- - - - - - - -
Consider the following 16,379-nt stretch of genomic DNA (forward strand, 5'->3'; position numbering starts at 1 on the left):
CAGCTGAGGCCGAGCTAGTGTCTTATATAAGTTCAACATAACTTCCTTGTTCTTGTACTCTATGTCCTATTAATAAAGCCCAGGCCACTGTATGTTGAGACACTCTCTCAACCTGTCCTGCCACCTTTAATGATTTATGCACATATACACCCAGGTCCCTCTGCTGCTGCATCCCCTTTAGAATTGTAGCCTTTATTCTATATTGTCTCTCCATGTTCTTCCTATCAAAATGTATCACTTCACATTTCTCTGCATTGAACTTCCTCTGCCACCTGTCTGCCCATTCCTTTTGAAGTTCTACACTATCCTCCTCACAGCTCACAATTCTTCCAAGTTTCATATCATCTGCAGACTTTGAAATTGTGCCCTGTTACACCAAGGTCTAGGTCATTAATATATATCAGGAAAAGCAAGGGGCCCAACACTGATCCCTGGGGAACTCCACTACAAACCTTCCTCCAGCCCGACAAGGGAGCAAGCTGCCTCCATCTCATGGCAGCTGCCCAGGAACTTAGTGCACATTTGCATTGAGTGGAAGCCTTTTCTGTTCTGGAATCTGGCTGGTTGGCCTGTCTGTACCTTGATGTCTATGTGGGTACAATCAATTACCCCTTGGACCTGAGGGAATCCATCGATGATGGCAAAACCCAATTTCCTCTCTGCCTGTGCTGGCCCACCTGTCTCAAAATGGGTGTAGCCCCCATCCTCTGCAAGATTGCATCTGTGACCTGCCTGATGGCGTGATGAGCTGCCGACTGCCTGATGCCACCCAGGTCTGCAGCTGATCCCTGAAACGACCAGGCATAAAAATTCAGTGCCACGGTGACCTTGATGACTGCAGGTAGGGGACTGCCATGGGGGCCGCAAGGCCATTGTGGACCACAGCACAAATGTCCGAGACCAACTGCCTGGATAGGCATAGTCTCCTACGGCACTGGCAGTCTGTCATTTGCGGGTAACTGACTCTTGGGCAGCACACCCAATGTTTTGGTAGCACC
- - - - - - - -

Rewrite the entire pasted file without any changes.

Consider the following 16,379-nt stretch of genomic DNA (forward strand, 5'->3'; position numbering starts at 1 on the left):
CAGCTGAGGCCGAGCTAGTGTCTTATATAAGTTCAACATAACTTCCTTGTTCTTGTACTCTATGTCCTATTAATAAAGCCCAGGCCACTGTATGTTGAGACACTCTCTCAACCTGTCCTGCCACCTTTAATGATTTATGCACATATACACCCAGGTCCCTCTGCTGCTGCATCCCCTTTAGAATTGTAGCCTTTATTCTATATTGTCTCTCCATGTTCTTCCTATCAAAATGTATCACTTCACATTTCTCTGCATTGAACTTCCTCTGCCACCTGTCTGCCCATTCCTTTTGAAGTTCTACACTATCCTCCTCACAGCTCACAATTCTTCCAAGTTTCATATCATCTGCAGACTTTGAAATTGTGCCCTGTTACACCAAGGTCTAGGTCATTAATATATATCAGGAAAAGCAAGGGGCCCAACACTGATCCCTGGGGAACTCCACTACAAACCTTCCTCCAGCCCGACAAGGGAGCAAGCTGCCTCCATCTCATGGCAGCTGCCCAGGAACTTAGTGCACATTTGCATTGAGTGGAAGCCTTTTCTGTTCTGGAATCTGGCTGGTTGGCCTGTCTGTACCTTGATGTCTATGTGGGTACAATCAATTACCCCTTGGACCTGAGGGAATCCATCGATGATGGCAAAACCCAATTTCCTCTCTGCCTGTGCTGGCCCACCTGTCTCAAAATGGGTGTAGCCCCCATCCTCTGCAAGATTGCATCTGTGACCTGCCTGATGGCGTGATGAGCTGCCGACTGCCTGATGCCACCCAGGTCTGCAGCTGATCCCTGAAACGACCAGGCATAAAAATTCAGTGCCACGGTGACCTTGATGACTGCAGGTAGGGGACTGCCATGGGGGCCGCAAGGCCATTGTGGACCACAGCACAAATGTCCGAGACCAACTGCCTGGATAGGCATAGTCTCCTACGGCACTGGCAGTCTGTCATTTGCGGGTAACTGACTCTTGGGCAGCACACCCAATGTTTTGGTAGCACC